What’s the logic for CLASSIFYING BIM DATA?
Classifying data means structuring it in an agreed way so that different actors can easily find what they need and understand it. A classification system is like a common language. In BIM, classification lets people, software and machines share and use building information efficiently and accurately.
The importance of classification is growing as teams for building projects get more complex and international, and as projects themselves generate more and more data which is then relied on to automate processes, make better decisions and operate devices.
Different classification systems have been developed for different types of BIM data and actors, and for different geographic areas and situations. Below are some examples.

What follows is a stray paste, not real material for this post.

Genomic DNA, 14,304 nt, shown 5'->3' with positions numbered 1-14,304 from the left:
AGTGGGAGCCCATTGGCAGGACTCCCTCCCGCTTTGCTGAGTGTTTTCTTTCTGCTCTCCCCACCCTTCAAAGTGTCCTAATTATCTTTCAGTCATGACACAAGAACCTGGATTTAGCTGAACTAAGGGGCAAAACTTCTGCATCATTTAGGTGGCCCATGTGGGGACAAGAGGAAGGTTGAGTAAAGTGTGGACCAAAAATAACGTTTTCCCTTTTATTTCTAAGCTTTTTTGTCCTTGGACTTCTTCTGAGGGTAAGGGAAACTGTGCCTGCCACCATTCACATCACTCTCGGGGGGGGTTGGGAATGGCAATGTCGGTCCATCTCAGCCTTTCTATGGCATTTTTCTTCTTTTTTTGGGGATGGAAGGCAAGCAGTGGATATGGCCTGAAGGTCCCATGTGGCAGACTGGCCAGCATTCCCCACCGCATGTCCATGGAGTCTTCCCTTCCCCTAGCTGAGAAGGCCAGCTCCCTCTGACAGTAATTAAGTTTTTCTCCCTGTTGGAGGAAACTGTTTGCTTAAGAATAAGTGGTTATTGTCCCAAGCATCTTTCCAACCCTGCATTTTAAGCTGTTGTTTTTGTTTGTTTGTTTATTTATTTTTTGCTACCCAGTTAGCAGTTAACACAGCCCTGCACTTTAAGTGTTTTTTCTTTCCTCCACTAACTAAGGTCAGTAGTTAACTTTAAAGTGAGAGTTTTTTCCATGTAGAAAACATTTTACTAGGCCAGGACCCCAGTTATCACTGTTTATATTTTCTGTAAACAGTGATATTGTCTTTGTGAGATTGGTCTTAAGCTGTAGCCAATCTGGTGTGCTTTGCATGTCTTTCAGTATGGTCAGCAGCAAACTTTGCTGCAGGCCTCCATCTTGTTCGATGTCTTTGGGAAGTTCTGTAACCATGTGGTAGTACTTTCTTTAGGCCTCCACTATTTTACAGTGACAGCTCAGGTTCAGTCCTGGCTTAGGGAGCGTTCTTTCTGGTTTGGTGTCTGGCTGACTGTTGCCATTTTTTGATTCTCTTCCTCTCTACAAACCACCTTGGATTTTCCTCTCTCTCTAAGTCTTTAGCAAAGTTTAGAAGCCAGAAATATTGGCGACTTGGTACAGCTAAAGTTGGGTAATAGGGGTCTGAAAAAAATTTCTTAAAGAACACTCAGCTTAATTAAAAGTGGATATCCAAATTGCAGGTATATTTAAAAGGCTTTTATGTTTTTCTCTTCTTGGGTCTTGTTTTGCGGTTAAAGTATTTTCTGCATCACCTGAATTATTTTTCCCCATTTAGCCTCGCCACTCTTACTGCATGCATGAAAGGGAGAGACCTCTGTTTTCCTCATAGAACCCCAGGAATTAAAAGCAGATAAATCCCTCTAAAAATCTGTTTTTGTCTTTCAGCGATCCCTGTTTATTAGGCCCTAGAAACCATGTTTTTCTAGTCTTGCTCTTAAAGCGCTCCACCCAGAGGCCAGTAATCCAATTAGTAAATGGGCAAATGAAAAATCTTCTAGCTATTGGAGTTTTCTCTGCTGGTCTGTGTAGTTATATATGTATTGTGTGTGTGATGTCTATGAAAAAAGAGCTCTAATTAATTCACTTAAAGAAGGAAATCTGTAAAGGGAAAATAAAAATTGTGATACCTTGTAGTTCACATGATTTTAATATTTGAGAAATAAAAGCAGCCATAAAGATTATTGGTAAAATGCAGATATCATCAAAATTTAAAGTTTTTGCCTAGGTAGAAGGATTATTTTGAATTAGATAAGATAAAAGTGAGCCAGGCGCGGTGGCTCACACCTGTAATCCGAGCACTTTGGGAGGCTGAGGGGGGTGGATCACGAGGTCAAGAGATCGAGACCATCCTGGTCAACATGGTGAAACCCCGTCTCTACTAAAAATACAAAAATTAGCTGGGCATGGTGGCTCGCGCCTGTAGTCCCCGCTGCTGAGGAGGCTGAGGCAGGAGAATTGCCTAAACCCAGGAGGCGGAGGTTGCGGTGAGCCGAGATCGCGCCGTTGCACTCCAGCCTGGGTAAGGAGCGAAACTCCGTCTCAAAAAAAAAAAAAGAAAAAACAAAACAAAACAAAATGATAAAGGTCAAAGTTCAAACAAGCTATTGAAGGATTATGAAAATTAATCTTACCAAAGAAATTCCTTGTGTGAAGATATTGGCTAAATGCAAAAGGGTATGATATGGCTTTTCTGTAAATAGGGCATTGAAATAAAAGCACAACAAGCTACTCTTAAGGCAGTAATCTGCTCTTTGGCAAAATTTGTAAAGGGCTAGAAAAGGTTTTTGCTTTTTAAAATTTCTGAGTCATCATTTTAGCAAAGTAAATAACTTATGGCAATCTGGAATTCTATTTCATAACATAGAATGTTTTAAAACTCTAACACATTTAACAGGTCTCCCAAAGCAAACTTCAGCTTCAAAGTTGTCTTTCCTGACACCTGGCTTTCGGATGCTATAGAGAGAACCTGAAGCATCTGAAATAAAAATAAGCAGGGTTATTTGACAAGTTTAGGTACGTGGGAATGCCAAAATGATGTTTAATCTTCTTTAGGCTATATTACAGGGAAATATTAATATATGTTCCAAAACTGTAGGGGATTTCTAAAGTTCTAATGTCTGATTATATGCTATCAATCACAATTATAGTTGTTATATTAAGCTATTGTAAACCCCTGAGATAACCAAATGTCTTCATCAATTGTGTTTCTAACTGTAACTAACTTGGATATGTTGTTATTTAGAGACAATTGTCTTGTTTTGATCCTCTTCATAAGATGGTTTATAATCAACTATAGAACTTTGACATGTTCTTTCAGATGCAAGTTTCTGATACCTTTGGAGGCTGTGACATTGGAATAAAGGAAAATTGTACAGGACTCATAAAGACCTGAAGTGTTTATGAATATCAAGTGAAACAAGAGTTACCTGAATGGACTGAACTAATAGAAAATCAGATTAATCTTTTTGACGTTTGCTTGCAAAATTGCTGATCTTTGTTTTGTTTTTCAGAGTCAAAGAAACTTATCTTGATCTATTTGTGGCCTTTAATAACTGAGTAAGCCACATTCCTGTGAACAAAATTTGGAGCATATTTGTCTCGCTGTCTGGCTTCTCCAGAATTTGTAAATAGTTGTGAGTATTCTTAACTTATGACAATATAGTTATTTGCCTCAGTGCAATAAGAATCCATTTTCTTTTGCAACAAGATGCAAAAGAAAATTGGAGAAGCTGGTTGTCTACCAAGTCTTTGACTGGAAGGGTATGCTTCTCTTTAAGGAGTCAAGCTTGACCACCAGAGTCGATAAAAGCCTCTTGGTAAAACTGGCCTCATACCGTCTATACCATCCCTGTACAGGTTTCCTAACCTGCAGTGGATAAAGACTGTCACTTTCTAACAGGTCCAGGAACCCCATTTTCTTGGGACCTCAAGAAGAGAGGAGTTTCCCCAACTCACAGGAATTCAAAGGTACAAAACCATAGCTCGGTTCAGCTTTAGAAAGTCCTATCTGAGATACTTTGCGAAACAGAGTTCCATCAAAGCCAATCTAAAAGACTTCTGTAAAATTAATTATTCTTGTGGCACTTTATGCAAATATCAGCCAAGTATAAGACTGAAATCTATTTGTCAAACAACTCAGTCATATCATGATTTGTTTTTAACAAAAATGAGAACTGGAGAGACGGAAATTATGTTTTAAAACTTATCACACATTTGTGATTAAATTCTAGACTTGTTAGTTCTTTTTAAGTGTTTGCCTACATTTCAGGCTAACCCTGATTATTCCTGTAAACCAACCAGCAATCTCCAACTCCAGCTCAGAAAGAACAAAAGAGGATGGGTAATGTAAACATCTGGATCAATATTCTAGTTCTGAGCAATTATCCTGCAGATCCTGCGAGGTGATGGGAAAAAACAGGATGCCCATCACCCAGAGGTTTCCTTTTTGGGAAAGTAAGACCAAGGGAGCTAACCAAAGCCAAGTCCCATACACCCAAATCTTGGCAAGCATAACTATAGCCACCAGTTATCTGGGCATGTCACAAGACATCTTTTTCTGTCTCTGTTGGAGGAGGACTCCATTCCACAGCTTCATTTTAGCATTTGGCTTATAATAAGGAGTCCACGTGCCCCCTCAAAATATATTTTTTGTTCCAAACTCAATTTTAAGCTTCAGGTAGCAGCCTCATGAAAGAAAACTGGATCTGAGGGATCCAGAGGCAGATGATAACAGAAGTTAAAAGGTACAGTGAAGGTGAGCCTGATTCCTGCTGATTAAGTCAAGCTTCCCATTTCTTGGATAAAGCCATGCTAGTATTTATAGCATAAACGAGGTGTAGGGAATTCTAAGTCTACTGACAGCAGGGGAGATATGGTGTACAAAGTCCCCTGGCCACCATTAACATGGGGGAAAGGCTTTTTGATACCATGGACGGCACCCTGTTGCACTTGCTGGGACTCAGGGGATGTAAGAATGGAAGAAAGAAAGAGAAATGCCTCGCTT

Uniclass 2015 is a unified classification for the UK industry covering all construction sectors.
The OmniClass Construction Classification System (usually referred to as OmniClass™ or OCCS) is a classification system for the construction industry in North America. It follows the international framework set out in ISO 12006-2.
MasterFormat is a standard for organizing specifications and other written information for building projects in the U.S. and Canada. It is a product of the Construction Specifications Institute (CSI) and Construction Specifications Canada (CSC).
UniFormat, a product of CSI and CSC, is a standard for classifying building specifications, cost estimating, and cost analysis in the U.S. and Canada.
CoClass is a Swedish classification system for the built environment.
CCS is a Danish classification system for the built environment.
TALO 2000 is a Finnish classification system.
NS 3451 & TFM
These are Norwegian classification systems.
Industry Foundation Classes
Industry Foundation Classes (IFC) are the buildingSMART data model standard.
buildingSMART Data Dictionary
The buildingSMART Data Dictionary (bSDD) is a library of objects and their attributes.
The international standard for uniform classification of technical products.